1

There was an actual מעשה that I heard from someone, in which a Shabbos goy was found to be Jewish, Hashem Yishmor! My שאילה is, do we say that the Shabbos goy or the person designating the Shabbos goy is more at fault? Or are they equally at fault?

3
  • 1
    Of course you're not allowed to ask a Jew to do a melacha on shabbos or benefit from it. But it seems pretty clear that they're both shogeg in this scenario. I'm not quite sure what your question is.
    – shmosel
    Mar 23, 2023 at 20:58
  • They could both bear some level of responsibility. The question is what do you mean by חייב. חייב what exactly?
    – robev
    Mar 23, 2023 at 21:01
  • My question is more on, who will be more at fault? Or are they both equally at fault?
    – Shteigg101
    Mar 23, 2023 at 21:31

1 Answer 1

-1

If he knew he was halachically Jewish, then it's his fault. If he didn't, then it's nobody's fault, because you can't expect his employers to conduct in-depth investigations (cursory, maybe). But why are you so anxious to place the blame on somebody? At any rate, the practice of using the Shabbat goy is extremely limited, usually to life-and-death situations or huge loss:

It is permitted for a Gentile to make a fire [for Jews on Shabbat] ... when it is extremely cold [Shulḥan Arukh, Orach Ḥayyim 276:5]

If you are threatened with a loss... you may call in a non-Jew... provided you carefully avoid talking to him in a way that sounds like a request. You may say in his presence [but not to him]: “Whoever will save me from this loss, will not lose anything”. [Kitzur Shulḥan Arukh 90:16]

The Ohr HaChaim, in commenting on Exodus 35:2-3, writes:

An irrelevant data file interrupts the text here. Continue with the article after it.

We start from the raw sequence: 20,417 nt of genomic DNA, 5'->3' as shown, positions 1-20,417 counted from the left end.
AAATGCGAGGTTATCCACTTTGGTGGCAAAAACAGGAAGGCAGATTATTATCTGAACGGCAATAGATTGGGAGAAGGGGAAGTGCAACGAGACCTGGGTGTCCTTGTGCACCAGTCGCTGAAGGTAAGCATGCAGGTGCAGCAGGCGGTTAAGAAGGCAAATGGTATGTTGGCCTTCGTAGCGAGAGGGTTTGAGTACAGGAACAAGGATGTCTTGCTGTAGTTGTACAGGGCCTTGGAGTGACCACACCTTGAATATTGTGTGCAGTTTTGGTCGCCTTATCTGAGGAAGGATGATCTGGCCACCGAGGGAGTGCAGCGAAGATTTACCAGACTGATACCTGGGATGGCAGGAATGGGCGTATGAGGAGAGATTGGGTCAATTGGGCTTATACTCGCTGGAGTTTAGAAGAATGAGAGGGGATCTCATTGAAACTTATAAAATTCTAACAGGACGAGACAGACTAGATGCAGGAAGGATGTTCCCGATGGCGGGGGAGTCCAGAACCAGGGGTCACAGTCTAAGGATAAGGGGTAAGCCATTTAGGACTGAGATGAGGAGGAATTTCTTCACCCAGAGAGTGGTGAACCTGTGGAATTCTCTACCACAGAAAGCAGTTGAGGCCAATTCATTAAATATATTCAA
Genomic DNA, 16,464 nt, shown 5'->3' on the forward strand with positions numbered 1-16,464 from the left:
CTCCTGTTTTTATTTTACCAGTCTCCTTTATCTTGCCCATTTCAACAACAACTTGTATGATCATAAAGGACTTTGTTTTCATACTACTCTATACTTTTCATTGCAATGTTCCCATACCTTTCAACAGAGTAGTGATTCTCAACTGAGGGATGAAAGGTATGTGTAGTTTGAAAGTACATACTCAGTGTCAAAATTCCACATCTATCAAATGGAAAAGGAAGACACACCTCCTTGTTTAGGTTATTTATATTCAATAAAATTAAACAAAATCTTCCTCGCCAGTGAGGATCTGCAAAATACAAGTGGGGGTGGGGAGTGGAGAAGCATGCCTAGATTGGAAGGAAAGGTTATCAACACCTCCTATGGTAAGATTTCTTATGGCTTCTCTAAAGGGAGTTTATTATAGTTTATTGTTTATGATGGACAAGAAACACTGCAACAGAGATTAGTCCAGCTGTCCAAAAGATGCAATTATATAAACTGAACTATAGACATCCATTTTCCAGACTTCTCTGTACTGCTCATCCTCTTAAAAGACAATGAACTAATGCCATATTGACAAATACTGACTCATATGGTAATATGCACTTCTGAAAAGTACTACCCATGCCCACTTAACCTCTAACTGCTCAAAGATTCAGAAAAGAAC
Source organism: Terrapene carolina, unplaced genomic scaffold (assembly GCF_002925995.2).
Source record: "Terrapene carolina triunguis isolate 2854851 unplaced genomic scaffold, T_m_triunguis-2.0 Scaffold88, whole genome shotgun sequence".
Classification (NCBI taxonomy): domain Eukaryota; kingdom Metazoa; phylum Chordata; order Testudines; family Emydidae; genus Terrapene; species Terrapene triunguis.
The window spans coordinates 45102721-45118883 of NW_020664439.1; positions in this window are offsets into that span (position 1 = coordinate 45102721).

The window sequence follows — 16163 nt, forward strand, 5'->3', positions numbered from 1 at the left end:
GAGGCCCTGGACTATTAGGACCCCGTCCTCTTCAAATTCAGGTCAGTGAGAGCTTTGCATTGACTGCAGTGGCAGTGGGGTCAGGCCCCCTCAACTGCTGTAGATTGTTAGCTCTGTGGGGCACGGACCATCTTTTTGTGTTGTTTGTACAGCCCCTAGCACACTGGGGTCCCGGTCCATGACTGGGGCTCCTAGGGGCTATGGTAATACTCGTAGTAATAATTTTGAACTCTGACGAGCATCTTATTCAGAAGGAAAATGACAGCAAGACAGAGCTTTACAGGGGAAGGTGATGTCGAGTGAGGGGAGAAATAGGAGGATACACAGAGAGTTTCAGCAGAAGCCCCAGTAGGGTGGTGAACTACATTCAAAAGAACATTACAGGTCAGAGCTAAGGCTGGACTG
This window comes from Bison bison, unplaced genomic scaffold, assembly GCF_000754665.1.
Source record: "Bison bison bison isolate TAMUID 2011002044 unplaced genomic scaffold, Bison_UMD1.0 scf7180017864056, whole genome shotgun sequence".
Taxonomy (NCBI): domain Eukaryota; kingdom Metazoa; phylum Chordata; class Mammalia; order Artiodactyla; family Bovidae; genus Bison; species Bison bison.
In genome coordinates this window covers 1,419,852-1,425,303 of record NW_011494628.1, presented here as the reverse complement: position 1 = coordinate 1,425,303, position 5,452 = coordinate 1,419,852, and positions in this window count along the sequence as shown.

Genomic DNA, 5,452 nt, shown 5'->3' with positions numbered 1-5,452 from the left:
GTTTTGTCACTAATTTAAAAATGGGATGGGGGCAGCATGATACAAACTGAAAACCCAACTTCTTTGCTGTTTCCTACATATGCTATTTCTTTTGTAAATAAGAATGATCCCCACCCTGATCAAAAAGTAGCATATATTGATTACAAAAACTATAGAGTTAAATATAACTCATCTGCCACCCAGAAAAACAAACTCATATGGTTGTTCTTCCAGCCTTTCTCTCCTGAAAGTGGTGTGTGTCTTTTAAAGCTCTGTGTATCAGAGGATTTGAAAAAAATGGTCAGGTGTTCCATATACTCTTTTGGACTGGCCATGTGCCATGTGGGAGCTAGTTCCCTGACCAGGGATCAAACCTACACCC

The Torah may also wish to remind us that performance of work on Shabbat is prohibited whether performed by a Jew or by a Gentile on his behalf. The word לֹֽ֣א־תַעֲשֶׂ֣֨ה lo taaseh, “[work] shall not be done”, is in the passive form, which means that, whereas it is permissible for a Jew to have his work performed by Gentiles during the week, on Shabbat his work must not be performed at all by anybody.

12
  • I'm not sure what you're saying is true. You can have a goy turn off a light in certain situations, or fix the air conditioner if you're too hot, etc. Not as limited as you claim.
    – robev
    Mar 23, 2023 at 21:05
  • 1
    References appreciated. I gave you mine. Mar 23, 2023 at 21:06
  • A personal confession,: I am a non-observant Jew. One night I was celebrating Succoth with some Chabadnik neighbors when the lights (which were on a timer) suddenly went out. We were left in near-total darkness, and the non-Jewish housekeeper had already gone home. The hosts and everyone gathered were in dismay. So I volunteered to flip the switch if it would not offend my hosts. "It's a blessing, it's a blessing!" everyone shouted. I hope they we right ;-) Mar 23, 2023 at 21:13
  • Yeah I don't think that's a thing @DanFefferman
    – robev
    Mar 23, 2023 at 21:16
  • 1
    @DanFefferman I have relatives who out of genuine compassion sometimes offer to do melacha for me, so sweet, makes it hard to turn them down but of course I do - if they only knew the best way they can make me happy would be to let me sit in the dark :) shmosel I think they meant "don't worry, the lights going off is not an issue, it's a blessing! So don't turn it off", right?
    – Rabbi Kaii
    Mar 23, 2023 at 22:40

You must log in to answer this question.

Not the answer you're looking for? Browse other questions tagged .